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Guns in America (Ws)
Guns in America
Genres: Television, Educational, Documentary
NR     2009     0hr 50min

300 million citizens, 270 million guns, 5 stories, and one thing in common: Gun Nation. National Geographic tells the story of America's connection with guns through the eyes of its citizens. From gangs, to local law enfor...  more »


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Movie Details

Genres: Television, Educational, Documentary
Sub-Genres: Television, Educational, Documentary
Studio: Nat'l Geographic Vid
Format: DVD - Color,Widescreen
DVD Release Date: 02/24/2009
Original Release Date: 01/01/2008
Theatrical Release Date: 01/01/2008
Release Year: 2009
Run Time: 0hr 50min
Screens: Color,Widescreen
Number of Discs: 1
SwapaDVD Credits: 1
Total Copies: 0
Members Wishing: 1
MPAA Rating: NR (Not Rated)
Languages: English

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Movie Reviews

Garbage show. Biased and scaremongering.
L. Cox | 10/12/2009
(1 out of 5 stars)

"This particular episode reminds me of the Frontline series on PBS. Horribly biased and full of errors.

Gun owners are portrayed as uneducated rednecks, psychopaths, or scared citizens who live in fear. Gone is the give and take, the DEBATE on the extent or lawfulness of gun laws. The statistics of California (the strictest state) and Texas (the state with the least strict gun laws) should have been used. QUANTIFIABLE information should have been presented.

If you are an educator I would say that it is the high point of irresponsibility to show this episode to a class. Gun ownership is common in America and invariably, a student(s) would know better (or would be taught the issues by a relative) and a teacher would loose all credibility. As an example, NATGEO's definition of an assault weapon is way off. Anyone with access to Wikipedia would soon find out the real definition. This program is full of errors of commission and omission. This leads me to believe that the producers of this program have no interest in a debate but furthering their own views at the expense of public discourse.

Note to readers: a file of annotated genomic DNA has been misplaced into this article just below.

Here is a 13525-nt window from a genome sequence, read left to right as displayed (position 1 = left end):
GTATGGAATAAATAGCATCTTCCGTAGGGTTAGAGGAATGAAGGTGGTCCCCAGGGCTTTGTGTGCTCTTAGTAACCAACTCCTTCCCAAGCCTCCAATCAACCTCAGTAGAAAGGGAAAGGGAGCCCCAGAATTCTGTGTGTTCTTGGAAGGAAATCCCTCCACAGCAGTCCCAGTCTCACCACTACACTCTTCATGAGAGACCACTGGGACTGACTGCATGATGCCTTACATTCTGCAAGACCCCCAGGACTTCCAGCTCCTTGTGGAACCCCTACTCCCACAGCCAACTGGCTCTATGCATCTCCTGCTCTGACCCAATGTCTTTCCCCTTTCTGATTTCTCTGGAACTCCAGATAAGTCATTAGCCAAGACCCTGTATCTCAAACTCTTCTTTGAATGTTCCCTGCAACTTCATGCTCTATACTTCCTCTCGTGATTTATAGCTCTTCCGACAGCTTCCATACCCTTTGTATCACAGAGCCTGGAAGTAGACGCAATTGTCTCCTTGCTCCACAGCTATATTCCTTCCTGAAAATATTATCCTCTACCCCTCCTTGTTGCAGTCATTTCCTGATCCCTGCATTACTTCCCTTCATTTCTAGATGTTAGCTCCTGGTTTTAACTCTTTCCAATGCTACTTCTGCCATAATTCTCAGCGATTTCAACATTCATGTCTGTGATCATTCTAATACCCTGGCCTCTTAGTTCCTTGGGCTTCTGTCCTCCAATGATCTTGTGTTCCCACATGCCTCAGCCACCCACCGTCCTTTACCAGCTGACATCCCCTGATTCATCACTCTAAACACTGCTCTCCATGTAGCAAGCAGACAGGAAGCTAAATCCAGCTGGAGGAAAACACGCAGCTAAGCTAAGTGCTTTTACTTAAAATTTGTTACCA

This show is crap."
Fair-Minded, but Too General
Jeffery Mingo | Homewood, IL USA | 05/13/2009
(2 out of 5 stars)

"Since views on guns are so polarized, this work tries to speak to audiences with divergent views. It showed an all-American wife and mother who wanted to keep her family safe. However, it also said a person is 22 times more likely to kill a relative than an intruder. It showed gang members and I assume many viewers wouldn't want them to have guns. It quotes the Second Amendment but ends by saying a child accidentally kills him- or herself with a gun every other day. This work reminded me of that hilarious episode of "The Simpsons" on guns. Marge leaves the house in protest of a gun, but then keeps the gun by the end. Homer states, "This gun cost me everything I love except my precious, precious gun!" They show a man who shoots two burglars who were next door, rather than breaking into his home. The 911 respondent told him not to shoot, but he did it anyway, and worse didn't get prosecuted for it. It showed father's spending Father's Day with minors at a gun range. The Rosie O'Donnell in me was totally sickened by that. The work is diverse in terms of gender, race, and age as well. Still, it said nothing new. I doubt most Americans couldn't quote the arguments here. Maybe some government class in a high school could use this, but the work was sooooo general. I usually learn a lot in watching National Geographic works, but this taught me close to nothing. It beat a dead horse in countless ways."